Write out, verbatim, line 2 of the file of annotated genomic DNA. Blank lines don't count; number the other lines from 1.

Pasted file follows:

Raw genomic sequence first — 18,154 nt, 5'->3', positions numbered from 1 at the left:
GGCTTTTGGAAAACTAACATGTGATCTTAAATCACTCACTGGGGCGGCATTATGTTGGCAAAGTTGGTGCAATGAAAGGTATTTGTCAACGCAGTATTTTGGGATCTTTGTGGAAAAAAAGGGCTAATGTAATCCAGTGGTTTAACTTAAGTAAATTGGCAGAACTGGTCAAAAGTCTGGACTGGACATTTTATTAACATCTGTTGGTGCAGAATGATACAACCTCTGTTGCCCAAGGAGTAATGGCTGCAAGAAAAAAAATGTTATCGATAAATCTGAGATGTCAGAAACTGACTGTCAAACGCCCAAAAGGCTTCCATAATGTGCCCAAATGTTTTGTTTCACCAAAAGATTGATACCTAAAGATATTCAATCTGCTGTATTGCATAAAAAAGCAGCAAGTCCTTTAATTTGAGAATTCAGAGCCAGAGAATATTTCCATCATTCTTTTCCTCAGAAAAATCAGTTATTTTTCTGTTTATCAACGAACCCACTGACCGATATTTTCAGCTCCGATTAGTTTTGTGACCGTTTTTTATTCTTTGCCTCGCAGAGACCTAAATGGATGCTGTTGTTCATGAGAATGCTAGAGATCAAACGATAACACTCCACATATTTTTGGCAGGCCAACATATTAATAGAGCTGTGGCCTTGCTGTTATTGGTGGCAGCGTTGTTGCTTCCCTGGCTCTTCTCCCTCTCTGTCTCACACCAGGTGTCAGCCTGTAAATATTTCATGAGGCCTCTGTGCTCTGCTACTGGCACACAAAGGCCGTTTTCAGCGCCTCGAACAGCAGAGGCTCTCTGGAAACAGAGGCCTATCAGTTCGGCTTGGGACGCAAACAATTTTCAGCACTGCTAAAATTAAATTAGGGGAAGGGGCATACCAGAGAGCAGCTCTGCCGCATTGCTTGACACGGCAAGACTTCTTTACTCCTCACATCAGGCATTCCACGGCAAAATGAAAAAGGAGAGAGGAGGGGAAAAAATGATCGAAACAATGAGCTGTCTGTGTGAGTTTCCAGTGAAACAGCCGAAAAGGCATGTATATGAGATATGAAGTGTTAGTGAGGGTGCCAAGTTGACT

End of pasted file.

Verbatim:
GGCTTTTGGAAAACTAACATGTGATCTTAAATCACTCACTGGGGCGGCATTATGTTGGCAAAGTTGGTGCAATGAAAGGTATTTGTCAACGCAGTATTTTGGGATCTTTGTGGAAAAAAAGGGCTAATGTAATCCAGTGGTTTAACTTAAGTAAATTGGCAGAACTGGTCAAAAGTCTGGACTGGACATTTTATTAACATCTGTTGGTGCAGAATGATACAACCTCTGTTGCCCAAGGAGTAATGGCTGCAAGAAAAAAAATGTTATCGATAAATCTGAGATGTCAGAAACTGACTGTCAAACGCCCAAAAGGCTTCCATAATGTGCCCAAATGTTTTGTTTCACCAAAAGATTGATACCTAAAGATATTCAATCTGCTGTATTGCATAAAAAAGCAGCAAGTCCTTTAATTTGAGAATTCAGAGCCAGAGAATATTTCCATCATTCTTTTCCTCAGAAAAATCAGTTATTTTTCTGTTTATCAACGAACCCACTGACCGATATTTTCAGCTCCGATTAGTTTTGTGACCGTTTTTTATTCTTTGCCTCGCAGAGACCTAAATGGATGCTGTTGTTCATGAGAATGCTAGAGATCAAACGATAACACTCCACATATTTTTGGCAGGCCAACATATTAATAGAGCTGTGGCCTTGCTGTTATTGGTGGCAGCGTTGTTGCTTCCCTGGCTCTTCTCCCTCTCTGTCTCACACCAGGTGTCAGCCTGTAAATATTTCATGAGGCCTCTGTGCTCTGCTACTGGCACACAAAGGCCGTTTTCAGCGCCTCGAACAGCAGAGGCTCTCTGGAAACAGAGGCCTATCAGTTCGGCTTGGGACGCAAACAATTTTCAGCACTGCTAAAATTAAATTAGGGGAAGGGGCATACCAGAGAGCAGCTCTGCCGCATTGCTTGACACGGCAAGACTTCTTTACTCCTCACATCAGGCATTCCACGGCAAAATGAAAAAGGAGAGAGGAGGGGAAAAAATGATCGAAACAATGAGCTGTCTGTGTGAGTTTCCAGTGAAACAGCCGAAAAGGCATGTATATGAGATATGAAGTGTTAGTGAGGGTGCCAAGTTGACT